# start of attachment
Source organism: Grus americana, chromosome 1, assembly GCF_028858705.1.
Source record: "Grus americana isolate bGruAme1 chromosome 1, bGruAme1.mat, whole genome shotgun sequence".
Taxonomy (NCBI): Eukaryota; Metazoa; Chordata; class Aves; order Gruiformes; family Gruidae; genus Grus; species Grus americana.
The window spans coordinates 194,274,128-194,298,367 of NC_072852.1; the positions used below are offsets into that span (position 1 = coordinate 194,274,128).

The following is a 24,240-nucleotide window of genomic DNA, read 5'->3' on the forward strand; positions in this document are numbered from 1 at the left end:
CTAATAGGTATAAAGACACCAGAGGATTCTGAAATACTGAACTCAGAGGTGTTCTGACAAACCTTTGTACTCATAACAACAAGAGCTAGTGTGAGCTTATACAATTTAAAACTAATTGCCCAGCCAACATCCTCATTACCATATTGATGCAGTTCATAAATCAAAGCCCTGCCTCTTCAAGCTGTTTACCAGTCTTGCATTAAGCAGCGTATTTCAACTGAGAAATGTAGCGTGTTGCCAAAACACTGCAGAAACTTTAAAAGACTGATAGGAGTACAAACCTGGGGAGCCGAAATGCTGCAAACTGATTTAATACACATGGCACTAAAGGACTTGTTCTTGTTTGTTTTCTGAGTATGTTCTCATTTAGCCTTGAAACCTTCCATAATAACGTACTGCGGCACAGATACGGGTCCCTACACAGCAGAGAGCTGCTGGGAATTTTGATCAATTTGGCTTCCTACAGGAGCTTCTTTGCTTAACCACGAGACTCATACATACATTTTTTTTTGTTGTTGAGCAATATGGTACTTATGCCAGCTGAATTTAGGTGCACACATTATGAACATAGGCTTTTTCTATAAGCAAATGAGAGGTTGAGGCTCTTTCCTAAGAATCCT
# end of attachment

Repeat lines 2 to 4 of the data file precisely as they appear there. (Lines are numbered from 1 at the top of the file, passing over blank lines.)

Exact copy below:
Source record: "Grus americana isolate bGruAme1 chromosome 1, bGruAme1.mat, whole genome shotgun sequence".
Taxonomy (NCBI): Eukaryota; Metazoa; Chordata; class Aves; order Gruiformes; family Gruidae; genus Grus; species Grus americana.
The window spans coordinates 194,274,128-194,298,367 of NC_072852.1; the positions used below are offsets into that span (position 1 = coordinate 194,274,128).